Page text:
This year’s Le Mans 24 Hours could be won outright by a British team driving this British car, a Ginetta G60. We look at how David plans to beat Goliath
Steve Cropley Autocar
28 January 2018

Britain has a new Le Mans hope, the all-new Ginetta G60- LT-P1 sports/racer, which stands “a pretty good chance” of outright success in this year’s 24-hour French classic, according to Ginetta boss and project kingpin Lawrence Tomlinson, so long as pre-season testing goes well.

The G60, so named to commemorate Ginetta’s 60 years of continuous car building, is an all-new non-hybrid LMP1 design created and built in the Leeds factory where Ginetta makes its existing cars.

There will be no works G60s: cars will be campaigned by privateer teams. So far, Banbury-based TRS- Manor has signed up for two World Endurance Championship (WEC) Ginettas and Tomlinson is closingin on a similar deal with a different team that will increase the contingent of his cars on the Le Mans grid to four.

Unveiled at the Racing Car Show in Birmingham’s NEC earlier this month, the G60 will battle the latest version of Toyota’s hybrid TS050 for line honours at Le Mans on 16-17 June. Last year, Toyota narrowly lost Le Mans to Porsche (which has withdrawn for 2018) in a race whose leaders were so dogged by unreliability that a considerably slower LMP2 car nearly won. A Ginetta 2018 win would be the first outright British victory since Bentley’s success in 2003 and the first by a British-owned team since Jaguar in 1990.

“We believe our car’s on the pace,” says Tomlinson. “All our numbers indicate it has the speed we need.

"We don’t expect Toyota to run much quicker than they did in 2017, because the indications are they were right at the limit of the technology. Last year, given decent reliability, we could have run our car five seconds a lap slower than its potential and won the race.

“The G60 started literally from a blank page,” Tomlinson explains. “We’ve worked hard on every detail. For instance, we could have used an existing LMP1 gearbox but instead we’ve designed our own gearbox casing to give extra rigidity.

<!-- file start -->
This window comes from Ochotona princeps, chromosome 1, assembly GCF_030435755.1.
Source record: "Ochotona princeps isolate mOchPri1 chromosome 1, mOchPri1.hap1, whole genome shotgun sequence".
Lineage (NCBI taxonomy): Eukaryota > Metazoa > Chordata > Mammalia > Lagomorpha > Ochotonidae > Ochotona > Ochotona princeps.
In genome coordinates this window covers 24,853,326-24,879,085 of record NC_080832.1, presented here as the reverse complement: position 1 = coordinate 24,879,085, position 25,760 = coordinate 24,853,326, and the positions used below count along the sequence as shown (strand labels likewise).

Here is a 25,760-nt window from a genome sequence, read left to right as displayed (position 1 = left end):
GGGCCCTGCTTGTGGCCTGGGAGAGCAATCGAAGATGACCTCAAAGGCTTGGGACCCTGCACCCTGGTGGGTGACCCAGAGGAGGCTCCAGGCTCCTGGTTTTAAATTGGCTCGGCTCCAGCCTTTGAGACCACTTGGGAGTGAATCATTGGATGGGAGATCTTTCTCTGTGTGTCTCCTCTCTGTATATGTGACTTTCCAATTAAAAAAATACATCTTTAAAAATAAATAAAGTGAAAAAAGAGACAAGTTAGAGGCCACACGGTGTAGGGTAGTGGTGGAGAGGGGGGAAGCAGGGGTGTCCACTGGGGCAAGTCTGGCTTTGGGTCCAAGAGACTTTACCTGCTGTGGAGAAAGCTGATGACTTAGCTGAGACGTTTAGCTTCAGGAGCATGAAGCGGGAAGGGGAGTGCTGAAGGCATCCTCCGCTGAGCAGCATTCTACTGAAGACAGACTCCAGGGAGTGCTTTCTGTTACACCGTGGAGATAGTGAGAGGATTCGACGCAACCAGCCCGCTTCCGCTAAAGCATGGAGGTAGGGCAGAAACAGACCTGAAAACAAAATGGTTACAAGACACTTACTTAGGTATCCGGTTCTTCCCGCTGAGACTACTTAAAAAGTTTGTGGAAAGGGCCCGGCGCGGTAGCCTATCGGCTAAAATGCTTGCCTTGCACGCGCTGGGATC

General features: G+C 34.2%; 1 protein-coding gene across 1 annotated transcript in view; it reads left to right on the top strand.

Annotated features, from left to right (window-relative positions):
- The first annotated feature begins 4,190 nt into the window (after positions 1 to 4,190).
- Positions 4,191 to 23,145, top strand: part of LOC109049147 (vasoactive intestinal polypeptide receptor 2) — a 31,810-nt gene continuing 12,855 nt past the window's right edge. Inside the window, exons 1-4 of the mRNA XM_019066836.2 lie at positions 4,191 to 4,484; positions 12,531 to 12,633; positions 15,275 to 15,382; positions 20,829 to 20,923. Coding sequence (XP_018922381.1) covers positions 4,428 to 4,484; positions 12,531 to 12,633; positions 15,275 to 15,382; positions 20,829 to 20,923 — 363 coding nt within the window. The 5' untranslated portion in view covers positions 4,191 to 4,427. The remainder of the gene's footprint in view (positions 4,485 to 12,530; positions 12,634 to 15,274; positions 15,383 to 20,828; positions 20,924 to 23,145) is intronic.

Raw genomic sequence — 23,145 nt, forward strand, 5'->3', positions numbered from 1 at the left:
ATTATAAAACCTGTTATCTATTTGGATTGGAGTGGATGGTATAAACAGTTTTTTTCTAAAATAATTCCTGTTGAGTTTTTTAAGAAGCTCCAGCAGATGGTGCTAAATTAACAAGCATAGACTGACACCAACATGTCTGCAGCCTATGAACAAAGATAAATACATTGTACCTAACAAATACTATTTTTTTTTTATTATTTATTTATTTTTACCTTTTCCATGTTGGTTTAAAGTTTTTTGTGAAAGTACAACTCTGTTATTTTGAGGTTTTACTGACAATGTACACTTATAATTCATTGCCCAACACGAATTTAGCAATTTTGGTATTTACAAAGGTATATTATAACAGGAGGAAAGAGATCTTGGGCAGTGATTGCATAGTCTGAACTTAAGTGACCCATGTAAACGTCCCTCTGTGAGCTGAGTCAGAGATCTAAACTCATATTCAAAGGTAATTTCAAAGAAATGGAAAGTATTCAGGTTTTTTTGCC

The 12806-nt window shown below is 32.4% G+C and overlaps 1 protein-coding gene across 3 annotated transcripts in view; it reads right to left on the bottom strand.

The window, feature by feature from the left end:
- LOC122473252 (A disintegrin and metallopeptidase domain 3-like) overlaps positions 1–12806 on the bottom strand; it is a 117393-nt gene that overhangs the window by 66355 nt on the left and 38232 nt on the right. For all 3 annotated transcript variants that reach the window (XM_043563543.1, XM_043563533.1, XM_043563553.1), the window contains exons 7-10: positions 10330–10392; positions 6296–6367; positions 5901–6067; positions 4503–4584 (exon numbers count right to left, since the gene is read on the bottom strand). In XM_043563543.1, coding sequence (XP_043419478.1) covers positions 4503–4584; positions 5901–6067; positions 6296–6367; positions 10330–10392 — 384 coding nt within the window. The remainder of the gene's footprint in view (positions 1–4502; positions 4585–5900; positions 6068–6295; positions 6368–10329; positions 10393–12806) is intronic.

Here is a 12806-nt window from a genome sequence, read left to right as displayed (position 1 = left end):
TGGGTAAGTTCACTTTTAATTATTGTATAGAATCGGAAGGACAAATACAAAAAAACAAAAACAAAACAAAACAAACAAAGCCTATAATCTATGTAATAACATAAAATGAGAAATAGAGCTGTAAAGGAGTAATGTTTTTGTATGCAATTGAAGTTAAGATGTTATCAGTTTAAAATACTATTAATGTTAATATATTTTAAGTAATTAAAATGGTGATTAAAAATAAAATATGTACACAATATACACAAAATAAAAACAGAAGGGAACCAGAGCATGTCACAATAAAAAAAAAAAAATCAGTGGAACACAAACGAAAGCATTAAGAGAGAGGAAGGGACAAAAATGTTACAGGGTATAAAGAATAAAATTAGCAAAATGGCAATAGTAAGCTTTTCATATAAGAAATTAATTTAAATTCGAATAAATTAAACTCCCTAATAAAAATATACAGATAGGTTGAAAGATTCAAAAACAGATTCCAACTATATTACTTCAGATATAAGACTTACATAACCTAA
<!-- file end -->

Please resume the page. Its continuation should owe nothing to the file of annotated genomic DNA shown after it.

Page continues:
“We’re also using the best and latest carbonfibre for our panels. Not everyone realises it, but this is a material that varies a lot in quality. All carbon panels are light, but ours are so light they’re almost anti-gravity.

We’ve also concentrated on other small stuff – like a super-accurate fuel gauge, because knowing your fuel level to the last litre might let you do an extra lap at a critical time. We’ve also compromised the weight slightly in favour of thin windscreen pillars, because WEC cars often don’t have good visibility yet it’s absolutely vital.”

Unlike the Le Mans Toyotas, the G60 is built to the organisers’ non-hybrid LMP1 rules and powered by a specially developed, direct- injection version of the Mecachrome V6 familiar from FP2 racing. This GDI version, modified at Ginetta’s request, allows drivers greater freedom to “turn up the turbo” when necessary. LMP1 engines all have induction restrictors: without that, a Mecachrome V6 GDI could probably deliver 900bhp, but, in Le Mans guise, its output will be closer to 700bhp.

The G60 will tackle a unique 2018- 2019 WEC ‘super series’ of eight races that starts at Spa in May and concludes in June 2019 with a second visit to Le Mans. This transitional calendar is designed to position Le Mans as the WEC season’s finale.

So for the 2019-2020 season, racing will start in October, probably in Asia, and conclude with Le Mans the following June.

The current priority for the G60 programme, says Tomlinson, is to get in enough testing. An intensive programme is about to start, probably in Spain, he says. “We’ve got four months before Spa,” he says, “then six weeks to Le Mans. We have the technical ability and we’ve done the necessary planning. What we now need is reliability and luck.”

David BEATS GOLIATH, 1995